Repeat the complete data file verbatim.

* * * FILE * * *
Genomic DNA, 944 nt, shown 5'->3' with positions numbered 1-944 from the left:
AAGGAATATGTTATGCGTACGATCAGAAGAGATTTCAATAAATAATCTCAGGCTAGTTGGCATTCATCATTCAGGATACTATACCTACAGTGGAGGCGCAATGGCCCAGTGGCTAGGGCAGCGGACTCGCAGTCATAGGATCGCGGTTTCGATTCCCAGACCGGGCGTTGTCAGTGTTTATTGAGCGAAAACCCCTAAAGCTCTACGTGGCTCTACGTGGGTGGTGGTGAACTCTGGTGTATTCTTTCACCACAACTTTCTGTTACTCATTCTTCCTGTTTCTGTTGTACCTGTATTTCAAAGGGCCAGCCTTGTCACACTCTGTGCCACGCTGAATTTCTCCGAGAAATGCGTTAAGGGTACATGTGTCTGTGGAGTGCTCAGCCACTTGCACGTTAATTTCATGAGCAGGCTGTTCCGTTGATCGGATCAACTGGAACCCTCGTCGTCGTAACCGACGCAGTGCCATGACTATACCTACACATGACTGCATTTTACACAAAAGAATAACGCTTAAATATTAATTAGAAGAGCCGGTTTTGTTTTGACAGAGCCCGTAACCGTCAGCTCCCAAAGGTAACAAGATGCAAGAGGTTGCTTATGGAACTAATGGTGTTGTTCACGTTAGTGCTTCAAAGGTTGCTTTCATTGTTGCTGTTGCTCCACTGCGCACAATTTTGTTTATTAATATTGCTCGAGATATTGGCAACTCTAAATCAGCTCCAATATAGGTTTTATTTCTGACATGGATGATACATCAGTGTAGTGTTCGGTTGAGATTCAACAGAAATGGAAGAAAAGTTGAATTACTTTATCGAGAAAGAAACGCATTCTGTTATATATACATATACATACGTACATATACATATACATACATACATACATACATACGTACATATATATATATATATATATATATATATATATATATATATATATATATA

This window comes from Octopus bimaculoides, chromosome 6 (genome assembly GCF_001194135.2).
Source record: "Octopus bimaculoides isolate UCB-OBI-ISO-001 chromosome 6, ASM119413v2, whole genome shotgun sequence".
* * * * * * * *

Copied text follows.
Genomic DNA, 944 nt, shown 5'->3' with positions numbered 1-944 from the left:
AAGGAATATGTTATGCGTACGATCAGAAGAGATTTCAATAAATAATCTCAGGCTAGTTGGCATTCATCATTCAGGATACTATACCTACAGTGGAGGCGCAATGGCCCAGTGGCTAGGGCAGCGGACTCGCAGTCATAGGATCGCGGTTTCGATTCCCAGACCGGGCGTTGTCAGTGTTTATTGAGCGAAAACCCCTAAAGCTCTACGTGGCTCTACGTGGGTGGTGGTGAACTCTGGTGTATTCTTTCACCACAACTTTCTGTTACTCATTCTTCCTGTTTCTGTTGTACCTGTATTTCAAAGGGCCAGCCTTGTCACACTCTGTGCCACGCTGAATTTCTCCGAGAAATGCGTTAAGGGTACATGTGTCTGTGGAGTGCTCAGCCACTTGCACGTTAATTTCATGAGCAGGCTGTTCCGTTGATCGGATCAACTGGAACCCTCGTCGTCGTAACCGACGCAGTGCCATGACTATACCTACACATGACTGCATTTTACACAAAAGAATAACGCTTAAATATTAATTAGAAGAGCCGGTTTTGTTTTGACAGAGCCCGTAACCGTCAGCTCCCAAAGGTAACAAGATGCAAGAGGTTGCTTATGGAACTAATGGTGTTGTTCACGTTAGTGCTTCAAAGGTTGCTTTCATTGTTGCTGTTGCTCCACTGCGCACAATTTTGTTTATTAATATTGCTCGAGATATTGGCAACTCTAAATCAGCTCCAATATAGGTTTTATTTCTGACATGGATGATACATCAGTGTAGTGTTCGGTTGAGATTCAACAGAAATGGAAGAAAAGTTGAATTACTTTATCGAGAAAGAAACGCATTCTGTTATATATACATATACATACGTACATATACATATACATACATACATACATACATACGTACATATATATATATATATATATATATATATATATATATATATATATATATA

This window comes from Octopus bimaculoides, chromosome 6 (genome assembly GCF_001194135.2).
Source record: "Octopus bimaculoides isolate UCB-OBI-ISO-001 chromosome 6, ASM119413v2, whole genome shotgun sequence".